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How to Protect Yourself from Crypto Scams

Posted on by Dawna M. Roberts in SafetyMay 20, 2022

Information about cryptocurrencies fills our newsfeeds: celebrities are endorsing crypto, friends talk about crypto, and financial bulletins include crypto market data alongside traditional stock exchanges. Many of us are taking the leap with investments in crypto despite not understanding it completely. All of this hubbub about crypto makes it seems mainstream – although it still is not. Not investing in crypto makes many people feel they are missing out on a great opportunity.

Investments in cryptocurrencies grew by over 900 percent in recent years, proof that many people are willing to take a risk with their money.

The environment is ripe for scammers who prey on the uninitiated. The Federal Trade Commission reports that more than $14 billion was lost to crypto scams in 2021.

Protect Yourself from Crypto Scams

Common Crypto Scams

Some people think all of crypto is a scam because it is new, not linked to any national currencies, and blockchain technology is unfamiliar. Many cryptocurrencies have silly names and foreign-sounding functions for a futuristic world that may or may not be evolving. Still, a few people have made millions of dollars on speculative investments, riding fast-moving bubbles of investor interest.

Offers to multiply an investment should be met with caution. To verify the advisor's authenticity use a reverse email lookup tool. Think through all the possible outcomes before transferring any funds. Use the following list of scams for comparison:

  • Fake exchange apps – A potential investor is approached via social media or phishing email and invited to join a new crypto exchange. An exchange is an app or online "bank" where crypto investments are held and traded for different types of coins or digital currencies. In this case, the investor deposits funds in a fake exchange manipulated to appear to multiply his initial deposit. The rapid growth of the investment prompts the person to put more money into the exchange. Suddenly, he is locked out and realizes the exchange was fake and his money was stolen. He never owned any of the cryptocurrencies he believed he did.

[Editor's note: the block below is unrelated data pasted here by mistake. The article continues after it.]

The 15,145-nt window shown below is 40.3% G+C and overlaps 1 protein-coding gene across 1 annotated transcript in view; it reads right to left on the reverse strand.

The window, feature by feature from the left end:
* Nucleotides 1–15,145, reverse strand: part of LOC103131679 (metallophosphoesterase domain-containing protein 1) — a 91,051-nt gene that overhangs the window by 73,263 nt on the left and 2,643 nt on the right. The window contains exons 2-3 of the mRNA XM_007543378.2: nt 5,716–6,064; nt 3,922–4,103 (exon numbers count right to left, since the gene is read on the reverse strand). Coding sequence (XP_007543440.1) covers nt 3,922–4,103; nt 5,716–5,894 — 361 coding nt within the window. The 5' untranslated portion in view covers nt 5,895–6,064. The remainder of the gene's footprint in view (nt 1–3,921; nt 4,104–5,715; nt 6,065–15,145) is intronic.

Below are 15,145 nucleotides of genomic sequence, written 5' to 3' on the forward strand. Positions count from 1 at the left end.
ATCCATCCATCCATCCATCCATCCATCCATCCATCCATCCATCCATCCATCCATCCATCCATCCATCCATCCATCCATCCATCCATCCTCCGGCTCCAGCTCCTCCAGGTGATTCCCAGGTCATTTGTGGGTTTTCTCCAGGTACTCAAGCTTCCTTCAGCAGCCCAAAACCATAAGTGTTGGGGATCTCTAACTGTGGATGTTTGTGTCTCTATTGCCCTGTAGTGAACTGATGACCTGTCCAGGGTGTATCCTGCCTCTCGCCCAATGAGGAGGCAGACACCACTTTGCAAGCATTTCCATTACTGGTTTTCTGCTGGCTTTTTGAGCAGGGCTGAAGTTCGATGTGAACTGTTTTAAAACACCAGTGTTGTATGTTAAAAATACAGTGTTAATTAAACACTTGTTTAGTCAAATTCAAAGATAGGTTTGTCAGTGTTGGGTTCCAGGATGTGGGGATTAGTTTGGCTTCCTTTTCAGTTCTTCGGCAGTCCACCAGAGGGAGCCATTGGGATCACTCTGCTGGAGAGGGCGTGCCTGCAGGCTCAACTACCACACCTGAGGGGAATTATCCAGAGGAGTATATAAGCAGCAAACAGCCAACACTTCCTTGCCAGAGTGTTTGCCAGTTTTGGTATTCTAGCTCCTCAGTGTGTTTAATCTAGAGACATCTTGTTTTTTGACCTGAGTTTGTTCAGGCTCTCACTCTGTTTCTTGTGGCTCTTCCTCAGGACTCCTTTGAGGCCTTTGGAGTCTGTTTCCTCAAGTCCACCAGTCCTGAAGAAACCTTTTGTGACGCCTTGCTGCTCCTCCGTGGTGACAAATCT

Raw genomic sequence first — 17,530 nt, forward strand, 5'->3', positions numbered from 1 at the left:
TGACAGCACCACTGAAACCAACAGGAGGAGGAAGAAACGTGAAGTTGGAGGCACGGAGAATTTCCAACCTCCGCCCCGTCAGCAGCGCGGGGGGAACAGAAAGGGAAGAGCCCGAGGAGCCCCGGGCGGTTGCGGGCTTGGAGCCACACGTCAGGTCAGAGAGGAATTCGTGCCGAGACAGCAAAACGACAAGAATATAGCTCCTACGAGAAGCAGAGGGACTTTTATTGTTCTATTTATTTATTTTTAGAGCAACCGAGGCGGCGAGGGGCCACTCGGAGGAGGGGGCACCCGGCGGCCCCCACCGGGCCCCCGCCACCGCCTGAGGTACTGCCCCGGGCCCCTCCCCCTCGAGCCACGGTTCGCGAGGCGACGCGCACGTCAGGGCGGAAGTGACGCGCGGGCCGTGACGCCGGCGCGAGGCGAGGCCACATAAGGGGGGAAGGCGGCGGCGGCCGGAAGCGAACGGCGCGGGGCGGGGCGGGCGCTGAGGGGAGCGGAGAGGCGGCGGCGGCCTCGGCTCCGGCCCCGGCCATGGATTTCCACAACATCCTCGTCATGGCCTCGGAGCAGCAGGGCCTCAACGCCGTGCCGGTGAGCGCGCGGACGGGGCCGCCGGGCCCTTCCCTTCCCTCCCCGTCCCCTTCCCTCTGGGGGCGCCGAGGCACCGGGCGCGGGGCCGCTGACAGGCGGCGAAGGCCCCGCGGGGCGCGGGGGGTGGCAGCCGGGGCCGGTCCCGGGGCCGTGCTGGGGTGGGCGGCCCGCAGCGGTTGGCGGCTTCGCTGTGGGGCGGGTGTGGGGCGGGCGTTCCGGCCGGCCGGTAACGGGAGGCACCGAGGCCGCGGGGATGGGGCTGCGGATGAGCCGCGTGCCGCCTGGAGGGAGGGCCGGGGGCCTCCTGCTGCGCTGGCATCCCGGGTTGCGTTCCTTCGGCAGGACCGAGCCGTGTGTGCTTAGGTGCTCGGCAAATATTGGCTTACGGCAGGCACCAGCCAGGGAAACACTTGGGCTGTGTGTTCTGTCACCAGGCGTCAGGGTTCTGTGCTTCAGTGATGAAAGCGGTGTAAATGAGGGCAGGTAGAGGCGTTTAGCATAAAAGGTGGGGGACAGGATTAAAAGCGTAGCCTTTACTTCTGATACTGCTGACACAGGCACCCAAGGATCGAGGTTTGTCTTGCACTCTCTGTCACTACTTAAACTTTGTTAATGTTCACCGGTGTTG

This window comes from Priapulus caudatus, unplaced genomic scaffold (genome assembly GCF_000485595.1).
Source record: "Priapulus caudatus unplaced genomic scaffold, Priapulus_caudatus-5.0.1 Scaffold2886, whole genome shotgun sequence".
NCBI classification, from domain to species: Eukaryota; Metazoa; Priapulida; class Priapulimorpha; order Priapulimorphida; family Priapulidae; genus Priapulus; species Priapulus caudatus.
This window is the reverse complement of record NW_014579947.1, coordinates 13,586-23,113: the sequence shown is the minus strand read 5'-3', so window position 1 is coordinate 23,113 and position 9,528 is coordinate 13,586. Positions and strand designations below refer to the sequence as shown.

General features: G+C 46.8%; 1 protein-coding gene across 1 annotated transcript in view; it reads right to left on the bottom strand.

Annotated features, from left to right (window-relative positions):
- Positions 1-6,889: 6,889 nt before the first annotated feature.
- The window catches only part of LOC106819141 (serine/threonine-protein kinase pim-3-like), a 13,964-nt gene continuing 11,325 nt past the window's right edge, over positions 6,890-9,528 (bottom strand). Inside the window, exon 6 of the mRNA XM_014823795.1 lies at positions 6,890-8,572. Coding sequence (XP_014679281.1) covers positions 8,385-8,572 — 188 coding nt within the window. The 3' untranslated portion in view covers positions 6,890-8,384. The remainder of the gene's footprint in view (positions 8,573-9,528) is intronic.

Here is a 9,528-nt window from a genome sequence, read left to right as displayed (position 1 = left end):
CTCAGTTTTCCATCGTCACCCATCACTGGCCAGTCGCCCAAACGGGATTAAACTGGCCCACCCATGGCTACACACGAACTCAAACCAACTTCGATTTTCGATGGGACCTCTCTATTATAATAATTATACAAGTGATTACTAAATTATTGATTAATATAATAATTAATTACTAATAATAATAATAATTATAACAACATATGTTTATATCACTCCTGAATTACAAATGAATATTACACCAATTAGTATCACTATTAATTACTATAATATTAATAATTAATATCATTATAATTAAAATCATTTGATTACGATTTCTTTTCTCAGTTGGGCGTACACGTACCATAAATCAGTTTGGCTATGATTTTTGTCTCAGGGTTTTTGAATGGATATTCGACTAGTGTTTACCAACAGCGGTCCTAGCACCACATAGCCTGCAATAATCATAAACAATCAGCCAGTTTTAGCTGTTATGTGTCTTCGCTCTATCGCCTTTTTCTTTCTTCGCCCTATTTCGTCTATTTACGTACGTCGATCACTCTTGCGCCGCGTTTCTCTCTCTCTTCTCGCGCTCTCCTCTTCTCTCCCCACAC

• Promises of returns – Nobody can promise investors a certain percentage of returns. When a well-dressed pitchman with a flashy watch and expensive car guarantees that you'll make at least five or ten percent on your investment in a short period, step away. Nobody can guarantee interest on investments, and cryptocurrencies are too new to have much of a track record of such results.
  • Fake account breach – If you've established a cryptocurrency account, your data may be sold to other advertisers or even sold on the dark web, making your email and perhaps phone number accessible to scammers. This may result in fraudulent emails or phone calls that claim your account has been breached. An email may ask you to click on a link to verify your password. A phone call may sound urgent, saying that you should provide your account password and PIN in order to check your balance. Avoid speaking to or emailing responses that make allegations of account fraud. Instead of responding directly, find the direct number for the company that holds your crypto wallet and call them to confirm account security.